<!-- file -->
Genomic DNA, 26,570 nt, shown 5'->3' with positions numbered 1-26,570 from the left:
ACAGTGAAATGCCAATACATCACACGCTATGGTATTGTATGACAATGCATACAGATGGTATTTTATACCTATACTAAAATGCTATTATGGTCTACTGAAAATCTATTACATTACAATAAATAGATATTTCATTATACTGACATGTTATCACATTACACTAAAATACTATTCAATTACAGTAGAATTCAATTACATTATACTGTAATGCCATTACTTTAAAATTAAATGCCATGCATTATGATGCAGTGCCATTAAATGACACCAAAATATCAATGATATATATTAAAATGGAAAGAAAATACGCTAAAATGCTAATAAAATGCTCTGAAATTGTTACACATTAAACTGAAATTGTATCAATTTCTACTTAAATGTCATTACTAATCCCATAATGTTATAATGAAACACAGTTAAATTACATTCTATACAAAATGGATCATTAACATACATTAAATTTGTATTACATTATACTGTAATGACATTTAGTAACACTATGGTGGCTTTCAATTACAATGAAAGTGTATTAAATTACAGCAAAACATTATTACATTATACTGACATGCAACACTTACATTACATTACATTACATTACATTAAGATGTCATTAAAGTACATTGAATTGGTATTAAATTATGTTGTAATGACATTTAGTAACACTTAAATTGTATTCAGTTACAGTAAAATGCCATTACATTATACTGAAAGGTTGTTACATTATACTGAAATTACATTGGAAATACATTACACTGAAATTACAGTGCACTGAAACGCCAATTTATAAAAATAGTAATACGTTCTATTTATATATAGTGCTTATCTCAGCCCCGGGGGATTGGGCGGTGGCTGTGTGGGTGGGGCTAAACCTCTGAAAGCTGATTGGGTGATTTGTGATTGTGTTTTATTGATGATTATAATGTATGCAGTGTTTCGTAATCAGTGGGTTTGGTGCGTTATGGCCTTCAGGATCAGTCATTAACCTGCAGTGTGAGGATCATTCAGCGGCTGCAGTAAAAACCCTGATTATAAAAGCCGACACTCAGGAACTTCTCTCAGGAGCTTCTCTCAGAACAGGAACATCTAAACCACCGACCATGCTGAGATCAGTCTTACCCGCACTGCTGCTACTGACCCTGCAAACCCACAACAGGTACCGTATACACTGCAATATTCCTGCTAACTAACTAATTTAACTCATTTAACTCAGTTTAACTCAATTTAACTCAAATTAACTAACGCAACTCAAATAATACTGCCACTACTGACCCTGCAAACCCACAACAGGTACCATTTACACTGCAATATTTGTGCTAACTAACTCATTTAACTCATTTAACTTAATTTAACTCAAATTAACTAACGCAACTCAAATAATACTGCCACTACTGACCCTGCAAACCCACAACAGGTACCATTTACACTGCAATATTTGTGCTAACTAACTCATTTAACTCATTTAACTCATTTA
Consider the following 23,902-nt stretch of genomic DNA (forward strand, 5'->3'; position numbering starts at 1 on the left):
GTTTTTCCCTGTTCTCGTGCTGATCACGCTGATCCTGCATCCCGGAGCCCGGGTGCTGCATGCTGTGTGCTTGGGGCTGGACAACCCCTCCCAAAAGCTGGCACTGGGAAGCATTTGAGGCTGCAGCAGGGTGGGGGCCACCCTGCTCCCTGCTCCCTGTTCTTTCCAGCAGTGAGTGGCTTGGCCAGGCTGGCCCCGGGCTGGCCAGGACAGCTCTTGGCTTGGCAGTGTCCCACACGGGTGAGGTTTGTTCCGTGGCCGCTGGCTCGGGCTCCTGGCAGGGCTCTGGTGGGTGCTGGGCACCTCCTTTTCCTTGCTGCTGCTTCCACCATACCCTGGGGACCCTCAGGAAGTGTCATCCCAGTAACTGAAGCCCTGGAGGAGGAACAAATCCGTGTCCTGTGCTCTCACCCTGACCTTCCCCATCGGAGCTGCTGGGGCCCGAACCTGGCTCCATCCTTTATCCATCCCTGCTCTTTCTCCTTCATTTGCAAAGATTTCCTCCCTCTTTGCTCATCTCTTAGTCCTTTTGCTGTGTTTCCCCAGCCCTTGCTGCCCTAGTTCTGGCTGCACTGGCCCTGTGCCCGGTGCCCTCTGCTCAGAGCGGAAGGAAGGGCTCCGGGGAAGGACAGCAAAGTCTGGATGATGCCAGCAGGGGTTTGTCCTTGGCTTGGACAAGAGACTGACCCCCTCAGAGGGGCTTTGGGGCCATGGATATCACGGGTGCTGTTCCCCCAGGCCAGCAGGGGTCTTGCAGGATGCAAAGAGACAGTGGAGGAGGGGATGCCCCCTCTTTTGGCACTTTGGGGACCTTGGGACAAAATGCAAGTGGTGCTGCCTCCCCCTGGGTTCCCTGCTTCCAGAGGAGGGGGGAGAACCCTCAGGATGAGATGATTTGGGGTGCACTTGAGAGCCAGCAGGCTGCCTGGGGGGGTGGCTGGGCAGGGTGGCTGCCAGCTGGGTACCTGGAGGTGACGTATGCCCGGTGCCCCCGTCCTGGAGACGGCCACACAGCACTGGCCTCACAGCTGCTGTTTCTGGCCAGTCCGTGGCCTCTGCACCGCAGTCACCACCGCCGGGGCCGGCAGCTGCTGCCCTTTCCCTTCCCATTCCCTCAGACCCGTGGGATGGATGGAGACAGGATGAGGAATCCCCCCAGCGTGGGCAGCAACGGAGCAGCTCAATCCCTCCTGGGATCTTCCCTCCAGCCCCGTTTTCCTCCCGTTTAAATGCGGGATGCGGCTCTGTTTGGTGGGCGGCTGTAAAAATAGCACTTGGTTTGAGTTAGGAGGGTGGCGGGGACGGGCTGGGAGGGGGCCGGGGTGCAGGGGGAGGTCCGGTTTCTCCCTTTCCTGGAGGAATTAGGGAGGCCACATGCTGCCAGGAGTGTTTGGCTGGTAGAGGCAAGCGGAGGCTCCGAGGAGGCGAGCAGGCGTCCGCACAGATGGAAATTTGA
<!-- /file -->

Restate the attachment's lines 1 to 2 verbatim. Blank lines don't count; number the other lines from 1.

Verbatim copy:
Genomic DNA, 26,570 nt, shown 5'->3' with positions numbered 1-26,570 from the left:
ACAGTGAAATGCCAATACATCACACGCTATGGTATTGTATGACAATGCATACAGATGGTATTTTATACCTATACTAAAATGCTATTATGGTCTACTGAAAATCTATTACATTACAATAAATAGATATTTCATTATACTGACATGTTATCACATTACACTAAAATACTATTCAATTACAGTAGAATTCAATTACATTATACTGTAATGCCATTACTTTAAAATTAAATGCCATGCATTATGATGCAGTGCCATTAAATGACACCAAAATATCAATGATATATATTAAAATGGAAAGAAAATACGCTAAAATGCTAATAAAATGCTCTGAAATTGTTACACATTAAACTGAAATTGTATCAATTTCTACTTAAATGTCATTACTAATCCCATAATGTTATAATGAAACACAGTTAAATTACATTCTATACAAAATGGATCATTAACATACATTAAATTTGTATTACATTATACTGTAATGACATTTAGTAACACTATGGTGGCTTTCAATTACAATGAAAGTGTATTAAATTACAGCAAAACATTATTACATTATACTGACATGCAACACTTACATTACATTACATTACATTACATTAAGATGTCATTAAAGTACATTGAATTGGTATTAAATTATGTTGTAATGACATTTAGTAACACTTAAATTGTATTCAGTTACAGTAAAATGCCATTACATTATACTGAAAGGTTGTTACATTATACTGAAATTACATTGGAAATACATTACACTGAAATTACAGTGCACTGAAACGCCAATTTATAAAAATAGTAATACGTTCTATTTATATATAGTGCTTATCTCAGCCCCGGGGGATTGGGCGGTGGCTGTGTGGGTGGGGCTAAACCTCTGAAAGCTGATTGGGTGATTTGTGATTGTGTTTTATTGATGATTATAATGTATGCAGTGTTTCGTAATCAGTGGGTTTGGTGCGTTATGGCCTTCAGGATCAGTCATTAACCTGCAGTGTGAGGATCATTCAGCGGCTGCAGTAAAAACCCTGATTATAAAAGCCGACACTCAGGAACTTCTCTCAGGAGCTTCTCTCAGAACAGGAACATCTAAACCACCGACCATGCTGAGATCAGTCTTACCCGCACTGCTGCTACTGACCCTGCAAACCCACAACAGGTACCGTATACACTGCAATATTCCTGCTAACTAACTAATTTAACTCATTTAACTCAGTTTAACTCAATTTAACTCAAATTAACTAACGCAACTCAAATAATACTGCCACTACTGACCCTGCAAACCCACAACAGGTACCATTTACACTGCAATATTTGTGCTAACTAACTCATTTAACTCATTTAACTTAATTTAACTCAAATTAACTAACGCAACTCAAATAATACTGCCACTACTGACCCTGCAAACCCACAACAGGTACCATTTACACTGCAATATTTGTGCTAACTAACTCATTTAACTCATTTAACTCATTTA